Parrot, an AI-powered transcription platform that turns speech into text, raises $11M Series A


Image Credits: GK Hart/Vikki Hart

Artificial intelligence touches many aspects of professional industries, including medicine, legal, business, information technology and more. AI-powered transcription service is one example that has become an integral part of those fields.

Parrot, a transcription platform offering speech-to-text depositions for the legal and insurance industry, said Tuesday it has raised $11 million in a Series A round. It also unveiled a new feature that summarizes deposition in mere seconds for legal experts.

Amplify Partners and XYZ Venture Capital co-led the latest capital, bringing its total raised to $14 million since its inception. The company declined to reveal its valuation when asked.

Attorney Eric Baum, his brother Bryan Baum, Tomas Scavnicky and a team of engineers with expertise in AI and speech-to-text transcription founded Parrot in 2019. Eric, a long-time prosecutor who conducted depositions for the special victims unit of the state attorney’s office of Florida, saw firsthand the shortage of court reporters as demand for the deposition service continues to grow every year. He wanted to streamline the deposition process by using large language models (LLMs), not only for the legal industry but also for other sectors.

“The improvements in LLMs are the next paradigm shift, akin to the internet and mobile,” Amplify Partners general partner Mike Dauber said in a statement.

The CEO of Parrot, Aaron O’Brien, who has been in the tech space for more than 15 years and previously worked at tech firms like Flexport, Uber and Facebook, told TechCrunch that Parrot’s founding team saw an opportunity to bring much-needed technology to the legal industry that has been overlooked and underserved for a long time.

“You’ll often hear that lawyers are resistant to tech, but this hasn’t been our experience,” O’Brien told TechCrunch. “Attorneys are eager to adopt new technologies, but the solutions need to be trustworthy and purpose-built for their workflow.”

O’Brien met the Parrot founding team in 2021, introduced by Parrot’s early investors. The CEO has since helped the AI startup scale a growing deposition provider with global insurance carriers.

Parrot AI’s ultimate goal is to allow users to gather and synthesize information more efficiently in order to achieve better and faster outcomes by leveraging AI.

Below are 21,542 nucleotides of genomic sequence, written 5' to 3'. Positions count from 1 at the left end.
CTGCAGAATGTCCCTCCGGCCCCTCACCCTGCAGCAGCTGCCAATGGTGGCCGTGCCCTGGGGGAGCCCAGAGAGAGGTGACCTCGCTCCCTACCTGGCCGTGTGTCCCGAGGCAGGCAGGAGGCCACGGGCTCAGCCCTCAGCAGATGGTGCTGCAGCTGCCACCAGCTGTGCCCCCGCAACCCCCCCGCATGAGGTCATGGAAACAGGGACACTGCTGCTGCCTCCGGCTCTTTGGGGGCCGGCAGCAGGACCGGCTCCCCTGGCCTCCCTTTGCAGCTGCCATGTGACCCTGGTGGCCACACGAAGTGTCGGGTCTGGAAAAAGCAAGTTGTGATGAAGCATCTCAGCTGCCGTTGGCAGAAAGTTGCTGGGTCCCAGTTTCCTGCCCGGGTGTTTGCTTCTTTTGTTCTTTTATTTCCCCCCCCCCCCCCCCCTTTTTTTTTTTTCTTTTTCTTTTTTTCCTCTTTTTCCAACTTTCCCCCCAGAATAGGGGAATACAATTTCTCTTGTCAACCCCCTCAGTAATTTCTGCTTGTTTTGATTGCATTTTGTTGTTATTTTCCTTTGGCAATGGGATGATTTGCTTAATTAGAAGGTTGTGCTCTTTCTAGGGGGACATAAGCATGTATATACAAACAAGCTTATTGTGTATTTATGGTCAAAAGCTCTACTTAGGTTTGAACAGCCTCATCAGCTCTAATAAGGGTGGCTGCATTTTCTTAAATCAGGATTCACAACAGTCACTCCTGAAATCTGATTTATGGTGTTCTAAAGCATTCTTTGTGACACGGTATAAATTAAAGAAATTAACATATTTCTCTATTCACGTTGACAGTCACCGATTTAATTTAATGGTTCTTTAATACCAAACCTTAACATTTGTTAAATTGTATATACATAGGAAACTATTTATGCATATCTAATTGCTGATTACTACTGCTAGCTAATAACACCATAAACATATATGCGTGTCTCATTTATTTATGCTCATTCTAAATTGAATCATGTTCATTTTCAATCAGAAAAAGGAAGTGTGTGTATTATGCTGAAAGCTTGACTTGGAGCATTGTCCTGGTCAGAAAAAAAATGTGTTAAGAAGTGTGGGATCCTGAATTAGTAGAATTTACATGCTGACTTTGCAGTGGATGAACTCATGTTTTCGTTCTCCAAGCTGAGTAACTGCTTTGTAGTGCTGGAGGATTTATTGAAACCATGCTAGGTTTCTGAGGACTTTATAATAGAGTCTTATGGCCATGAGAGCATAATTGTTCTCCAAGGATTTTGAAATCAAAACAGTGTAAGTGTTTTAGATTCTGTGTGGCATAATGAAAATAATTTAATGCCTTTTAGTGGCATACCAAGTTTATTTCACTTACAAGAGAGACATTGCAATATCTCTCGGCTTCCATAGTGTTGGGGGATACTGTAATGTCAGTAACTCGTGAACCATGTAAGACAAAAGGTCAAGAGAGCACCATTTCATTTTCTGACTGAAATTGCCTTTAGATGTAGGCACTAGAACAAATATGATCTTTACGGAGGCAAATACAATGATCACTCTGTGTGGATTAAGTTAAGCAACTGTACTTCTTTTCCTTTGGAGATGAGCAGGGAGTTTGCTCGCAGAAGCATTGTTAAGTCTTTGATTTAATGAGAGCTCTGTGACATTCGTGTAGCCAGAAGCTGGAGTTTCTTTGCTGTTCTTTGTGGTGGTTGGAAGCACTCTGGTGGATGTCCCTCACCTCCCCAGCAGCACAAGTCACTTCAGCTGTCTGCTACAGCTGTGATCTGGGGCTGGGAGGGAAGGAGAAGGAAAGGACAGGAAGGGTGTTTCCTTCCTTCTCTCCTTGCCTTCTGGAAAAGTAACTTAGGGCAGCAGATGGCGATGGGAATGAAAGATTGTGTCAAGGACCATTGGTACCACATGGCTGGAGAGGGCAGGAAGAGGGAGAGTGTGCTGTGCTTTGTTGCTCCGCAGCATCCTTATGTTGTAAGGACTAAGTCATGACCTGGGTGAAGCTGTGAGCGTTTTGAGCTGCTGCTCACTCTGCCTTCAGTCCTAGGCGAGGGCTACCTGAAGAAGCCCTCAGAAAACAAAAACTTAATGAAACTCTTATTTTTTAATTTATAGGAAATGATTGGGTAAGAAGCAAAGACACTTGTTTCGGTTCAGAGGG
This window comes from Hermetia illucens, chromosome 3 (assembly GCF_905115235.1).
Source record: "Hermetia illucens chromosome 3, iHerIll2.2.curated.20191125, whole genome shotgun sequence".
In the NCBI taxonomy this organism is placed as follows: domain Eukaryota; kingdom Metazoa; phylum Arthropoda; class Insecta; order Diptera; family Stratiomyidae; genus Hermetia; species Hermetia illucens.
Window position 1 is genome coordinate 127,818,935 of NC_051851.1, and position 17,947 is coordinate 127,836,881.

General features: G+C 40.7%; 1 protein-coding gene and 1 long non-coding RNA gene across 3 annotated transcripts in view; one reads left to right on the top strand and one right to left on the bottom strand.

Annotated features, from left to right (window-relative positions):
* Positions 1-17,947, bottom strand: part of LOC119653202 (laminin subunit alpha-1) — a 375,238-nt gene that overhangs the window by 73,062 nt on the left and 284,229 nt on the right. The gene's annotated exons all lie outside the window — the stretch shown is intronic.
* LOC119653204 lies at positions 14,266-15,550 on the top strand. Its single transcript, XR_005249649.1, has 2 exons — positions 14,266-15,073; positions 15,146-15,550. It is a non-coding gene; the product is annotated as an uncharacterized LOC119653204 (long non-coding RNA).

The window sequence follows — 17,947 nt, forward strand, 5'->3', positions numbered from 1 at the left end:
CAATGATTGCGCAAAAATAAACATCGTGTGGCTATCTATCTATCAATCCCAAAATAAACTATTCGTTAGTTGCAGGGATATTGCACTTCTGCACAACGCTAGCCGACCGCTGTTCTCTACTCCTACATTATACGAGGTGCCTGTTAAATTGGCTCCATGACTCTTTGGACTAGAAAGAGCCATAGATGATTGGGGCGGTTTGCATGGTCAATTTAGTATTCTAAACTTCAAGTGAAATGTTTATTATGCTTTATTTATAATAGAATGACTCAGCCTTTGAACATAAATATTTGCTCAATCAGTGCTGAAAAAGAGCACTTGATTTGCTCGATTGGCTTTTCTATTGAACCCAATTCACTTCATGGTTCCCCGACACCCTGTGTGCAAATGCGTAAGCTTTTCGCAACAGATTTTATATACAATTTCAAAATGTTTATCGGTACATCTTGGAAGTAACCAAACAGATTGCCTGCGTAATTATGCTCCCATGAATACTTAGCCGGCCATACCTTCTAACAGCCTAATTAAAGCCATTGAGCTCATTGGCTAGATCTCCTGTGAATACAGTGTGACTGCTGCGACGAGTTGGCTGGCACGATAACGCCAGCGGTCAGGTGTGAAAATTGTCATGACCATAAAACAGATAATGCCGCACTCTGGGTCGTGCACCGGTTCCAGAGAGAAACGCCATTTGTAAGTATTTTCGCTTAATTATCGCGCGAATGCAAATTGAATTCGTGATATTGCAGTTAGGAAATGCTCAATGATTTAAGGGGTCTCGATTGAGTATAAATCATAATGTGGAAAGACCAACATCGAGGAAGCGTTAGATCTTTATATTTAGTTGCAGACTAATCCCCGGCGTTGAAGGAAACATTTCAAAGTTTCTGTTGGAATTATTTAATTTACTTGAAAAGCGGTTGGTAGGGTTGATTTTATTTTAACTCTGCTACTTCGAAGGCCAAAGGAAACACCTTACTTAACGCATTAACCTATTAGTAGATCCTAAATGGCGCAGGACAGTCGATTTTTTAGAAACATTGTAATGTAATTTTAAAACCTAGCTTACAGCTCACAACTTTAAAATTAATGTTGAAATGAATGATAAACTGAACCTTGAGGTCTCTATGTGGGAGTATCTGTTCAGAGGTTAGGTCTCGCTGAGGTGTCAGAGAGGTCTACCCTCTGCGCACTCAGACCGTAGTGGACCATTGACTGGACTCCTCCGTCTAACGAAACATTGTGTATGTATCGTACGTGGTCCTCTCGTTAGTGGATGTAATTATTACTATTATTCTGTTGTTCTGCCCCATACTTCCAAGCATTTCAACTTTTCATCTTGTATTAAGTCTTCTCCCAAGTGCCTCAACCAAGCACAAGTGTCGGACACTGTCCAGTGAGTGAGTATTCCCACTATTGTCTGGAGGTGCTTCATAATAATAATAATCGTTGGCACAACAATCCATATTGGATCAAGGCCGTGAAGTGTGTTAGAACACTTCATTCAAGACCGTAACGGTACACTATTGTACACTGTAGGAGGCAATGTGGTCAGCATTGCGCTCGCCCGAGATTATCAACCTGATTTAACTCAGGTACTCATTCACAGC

The startup plans to use the proceeds to ramp up investment in artificial intelligence for the legal and insurance domains and continue developing tools to address the industry’s challenges.

Customers in need of court transcription services typically must call or email a court-reporting vendor and wait days for confirmation, O’Brien said. Parrot lets users book a deposition and secure capacity with one click, and meeting-ready calendar links will be sent to all parties, O’Brien explained.

Another challenge Parrot wants to address is related to deposition review: After a deposition concludes, attorneys must request an expensive transcript, which takes more than ten days to receive. Parrot’s deposition review tools help attorneys access a fully searchable, highly accurate rough draft transcript synced with video and audio, which is one of the company’s highest-value features, O’Brien continued. In addition, Parrot securely stores a comprehensive archive of deposition transcripts, video and audio recordings, and more in its cloud-based platform, he noted.

“At the core of Parrot’s differentiated model is our highly specialized models that are trained extensively on proprietary and domain-specific data,” O’Brien said. “Parrot’s approach is not another enterprise’s solution built on top of generic API — it’s a suite of highly customized models, infrastructure and domain expertise years in the making that offers unprecedented accuracy for legal professionals.”

One customer, Aaron Warner, attorney at Warner & Fitzmartin, described the experience of Parrot as like “going from a Nokia to an iPhone.” According to the startup, once customers begin working with Parrot — from C-suite executives focused on budget and outcomes to the support staff responsible for scheduling depositions — they’re saying there’s no going back.

Hundreds of enterprises’ customers, including law firms, insurance companies, law enforcement and corporations, use Parrot for depositions, witness statements, examinations under oath and more. The outfit didn’t share its business metrics but noted that the four-year-old company generates revenue in the millions.

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